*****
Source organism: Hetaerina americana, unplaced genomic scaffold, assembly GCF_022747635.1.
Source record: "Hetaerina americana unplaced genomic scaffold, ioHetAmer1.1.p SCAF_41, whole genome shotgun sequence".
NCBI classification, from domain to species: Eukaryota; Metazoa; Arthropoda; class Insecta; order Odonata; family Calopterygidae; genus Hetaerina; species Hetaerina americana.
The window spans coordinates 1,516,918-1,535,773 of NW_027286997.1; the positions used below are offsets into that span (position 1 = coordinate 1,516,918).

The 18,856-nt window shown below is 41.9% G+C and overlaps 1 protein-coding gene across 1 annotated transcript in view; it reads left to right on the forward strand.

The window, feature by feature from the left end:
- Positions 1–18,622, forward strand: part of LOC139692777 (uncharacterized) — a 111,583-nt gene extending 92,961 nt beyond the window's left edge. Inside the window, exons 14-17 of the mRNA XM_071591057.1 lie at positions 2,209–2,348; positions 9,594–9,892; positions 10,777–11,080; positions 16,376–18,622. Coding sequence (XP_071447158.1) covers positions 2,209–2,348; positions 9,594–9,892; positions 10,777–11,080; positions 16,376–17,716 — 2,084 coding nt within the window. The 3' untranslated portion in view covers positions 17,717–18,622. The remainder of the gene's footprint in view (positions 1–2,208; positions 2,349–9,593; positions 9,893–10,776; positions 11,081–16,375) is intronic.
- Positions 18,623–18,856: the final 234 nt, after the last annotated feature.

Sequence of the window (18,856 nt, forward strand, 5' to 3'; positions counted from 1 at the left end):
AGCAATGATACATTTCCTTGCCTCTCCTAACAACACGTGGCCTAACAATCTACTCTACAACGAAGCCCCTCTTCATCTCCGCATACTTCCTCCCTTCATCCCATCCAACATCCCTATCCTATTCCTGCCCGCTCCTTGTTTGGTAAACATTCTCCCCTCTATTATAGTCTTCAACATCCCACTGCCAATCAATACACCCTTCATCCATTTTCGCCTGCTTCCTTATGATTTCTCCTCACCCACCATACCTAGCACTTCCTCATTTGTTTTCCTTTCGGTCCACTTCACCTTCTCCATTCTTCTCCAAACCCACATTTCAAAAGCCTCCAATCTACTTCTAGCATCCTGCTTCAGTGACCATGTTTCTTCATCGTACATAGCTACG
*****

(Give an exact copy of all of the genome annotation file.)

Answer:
Source organism: Hetaerina americana, unplaced genomic scaffold, assembly GCF_022747635.1.
Source record: "Hetaerina americana unplaced genomic scaffold, ioHetAmer1.1.p SCAF_41, whole genome shotgun sequence".
NCBI classification, from domain to species: Eukaryota; Metazoa; Arthropoda; class Insecta; order Odonata; family Calopterygidae; genus Hetaerina; species Hetaerina americana.
The window spans coordinates 1,516,918-1,535,773 of NW_027286997.1; the positions used below are offsets into that span (position 1 = coordinate 1,516,918).

The 18,856-nt window shown below is 41.9% G+C and overlaps 1 protein-coding gene across 1 annotated transcript in view; it reads left to right on the forward strand.

The window, feature by feature from the left end:
- Positions 1–18,622, forward strand: part of LOC139692777 (uncharacterized) — a 111,583-nt gene extending 92,961 nt beyond the window's left edge. Inside the window, exons 14-17 of the mRNA XM_071591057.1 lie at positions 2,209–2,348; positions 9,594–9,892; positions 10,777–11,080; positions 16,376–18,622. Coding sequence (XP_071447158.1) covers positions 2,209–2,348; positions 9,594–9,892; positions 10,777–11,080; positions 16,376–17,716 — 2,084 coding nt within the window. The 3' untranslated portion in view covers positions 17,717–18,622. The remainder of the gene's footprint in view (positions 1–2,208; positions 2,349–9,593; positions 9,893–10,776; positions 11,081–16,375) is intronic.
- Positions 18,623–18,856: the final 234 nt, after the last annotated feature.

Sequence of the window (18,856 nt, forward strand, 5' to 3'; positions counted from 1 at the left end):
AGCAATGATACATTTCCTTGCCTCTCCTAACAACACGTGGCCTAACAATCTACTCTACAACGAAGCCCCTCTTCATCTCCGCATACTTCCTCCCTTCATCCCATCCAACATCCCTATCCTATTCCTGCCCGCTCCTTGTTTGGTAAACATTCTCCCCTCTATTATAGTCTTCAACATCCCACTGCCAATCAATACACCCTTCATCCATTTTCGCCTGCTTCCTTATGATTTCTCCTCACCCACCATACCTAGCACTTCCTCATTTGTTTTCCTTTCGGTCCACTTCACCTTCTCCATTCTTCTCCAAACCCACATTTCAAAAGCCTCCAATCTACTTCTAGCATCCTGCTTCAGTGACCATGTTTCTTCATCGTACATAGCTACG